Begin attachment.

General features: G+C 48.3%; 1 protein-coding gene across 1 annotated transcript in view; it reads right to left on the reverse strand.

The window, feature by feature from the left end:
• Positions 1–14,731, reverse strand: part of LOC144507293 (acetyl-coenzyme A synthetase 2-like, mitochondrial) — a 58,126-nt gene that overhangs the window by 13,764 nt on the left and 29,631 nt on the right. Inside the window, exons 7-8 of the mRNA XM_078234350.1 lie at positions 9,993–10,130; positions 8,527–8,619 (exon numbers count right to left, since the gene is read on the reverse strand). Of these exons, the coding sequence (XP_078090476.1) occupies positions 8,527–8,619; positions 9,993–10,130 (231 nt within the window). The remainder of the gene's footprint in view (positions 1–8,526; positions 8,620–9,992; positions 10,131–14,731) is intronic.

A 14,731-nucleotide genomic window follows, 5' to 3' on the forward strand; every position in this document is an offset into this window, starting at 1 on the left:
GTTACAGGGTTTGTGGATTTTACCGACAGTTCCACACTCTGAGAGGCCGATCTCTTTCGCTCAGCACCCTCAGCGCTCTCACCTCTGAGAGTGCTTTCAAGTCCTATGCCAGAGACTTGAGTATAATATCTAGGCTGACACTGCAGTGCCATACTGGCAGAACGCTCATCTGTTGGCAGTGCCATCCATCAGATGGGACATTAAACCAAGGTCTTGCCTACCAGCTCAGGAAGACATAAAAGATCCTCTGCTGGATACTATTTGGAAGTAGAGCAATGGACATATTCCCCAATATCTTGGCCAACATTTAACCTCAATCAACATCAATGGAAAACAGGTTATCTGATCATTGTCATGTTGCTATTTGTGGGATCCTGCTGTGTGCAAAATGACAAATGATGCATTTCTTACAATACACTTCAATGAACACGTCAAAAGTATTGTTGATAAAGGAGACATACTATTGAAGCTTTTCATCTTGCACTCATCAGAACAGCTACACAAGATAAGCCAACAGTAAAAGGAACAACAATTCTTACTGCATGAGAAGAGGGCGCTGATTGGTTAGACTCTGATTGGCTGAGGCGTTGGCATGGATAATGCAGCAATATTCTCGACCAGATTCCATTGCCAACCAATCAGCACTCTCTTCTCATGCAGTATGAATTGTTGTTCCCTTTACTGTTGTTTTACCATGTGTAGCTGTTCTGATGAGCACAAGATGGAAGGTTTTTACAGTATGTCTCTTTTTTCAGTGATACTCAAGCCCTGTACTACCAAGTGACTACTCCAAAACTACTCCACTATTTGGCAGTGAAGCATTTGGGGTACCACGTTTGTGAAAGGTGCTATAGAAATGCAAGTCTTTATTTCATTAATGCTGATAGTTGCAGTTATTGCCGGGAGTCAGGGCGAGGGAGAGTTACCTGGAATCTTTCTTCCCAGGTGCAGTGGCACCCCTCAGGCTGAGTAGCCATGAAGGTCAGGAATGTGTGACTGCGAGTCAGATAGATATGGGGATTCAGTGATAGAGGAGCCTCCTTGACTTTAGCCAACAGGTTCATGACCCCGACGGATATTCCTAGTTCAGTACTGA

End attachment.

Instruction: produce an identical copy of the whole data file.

General features: G+C 48.3%; 1 protein-coding gene across 1 annotated transcript in view; it reads right to left on the reverse strand.

The window, feature by feature from the left end:
• Positions 1–14,731, reverse strand: part of LOC144507293 (acetyl-coenzyme A synthetase 2-like, mitochondrial) — a 58,126-nt gene that overhangs the window by 13,764 nt on the left and 29,631 nt on the right. Inside the window, exons 7-8 of the mRNA XM_078234350.1 lie at positions 9,993–10,130; positions 8,527–8,619 (exon numbers count right to left, since the gene is read on the reverse strand). Of these exons, the coding sequence (XP_078090476.1) occupies positions 8,527–8,619; positions 9,993–10,130 (231 nt within the window). The remainder of the gene's footprint in view (positions 1–8,526; positions 8,620–9,992; positions 10,131–14,731) is intronic.

A 14,731-nucleotide genomic window follows, 5' to 3' on the forward strand; every position in this document is an offset into this window, starting at 1 on the left:
GTTACAGGGTTTGTGGATTTTACCGACAGTTCCACACTCTGAGAGGCCGATCTCTTTCGCTCAGCACCCTCAGCGCTCTCACCTCTGAGAGTGCTTTCAAGTCCTATGCCAGAGACTTGAGTATAATATCTAGGCTGACACTGCAGTGCCATACTGGCAGAACGCTCATCTGTTGGCAGTGCCATCCATCAGATGGGACATTAAACCAAGGTCTTGCCTACCAGCTCAGGAAGACATAAAAGATCCTCTGCTGGATACTATTTGGAAGTAGAGCAATGGACATATTCCCCAATATCTTGGCCAACATTTAACCTCAATCAACATCAATGGAAAACAGGTTATCTGATCATTGTCATGTTGCTATTTGTGGGATCCTGCTGTGTGCAAAATGACAAATGATGCATTTCTTACAATACACTTCAATGAACACGTCAAAAGTATTGTTGATAAAGGAGACATACTATTGAAGCTTTTCATCTTGCACTCATCAGAACAGCTACACAAGATAAGCCAACAGTAAAAGGAACAACAATTCTTACTGCATGAGAAGAGGGCGCTGATTGGTTAGACTCTGATTGGCTGAGGCGTTGGCATGGATAATGCAGCAATATTCTCGACCAGATTCCATTGCCAACCAATCAGCACTCTCTTCTCATGCAGTATGAATTGTTGTTCCCTTTACTGTTGTTTTACCATGTGTAGCTGTTCTGATGAGCACAAGATGGAAGGTTTTTACAGTATGTCTCTTTTTTCAGTGATACTCAAGCCCTGTACTACCAAGTGACTACTCCAAAACTACTCCACTATTTGGCAGTGAAGCATTTGGGGTACCACGTTTGTGAAAGGTGCTATAGAAATGCAAGTCTTTATTTCATTAATGCTGATAGTTGCAGTTATTGCCGGGAGTCAGGGCGAGGGAGAGTTACCTGGAATCTTTCTTCCCAGGTGCAGTGGCACCCCTCAGGCTGAGTAGCCATGAAGGTCAGGAATGTGTGACTGCGAGTCAGATAGATATGGGGATTCAGTGATAGAGGAGCCTCCTTGACTTTAGCCAACAGGTTCATGACCCCGACGGATATTCCTAGTTCAGTACTGA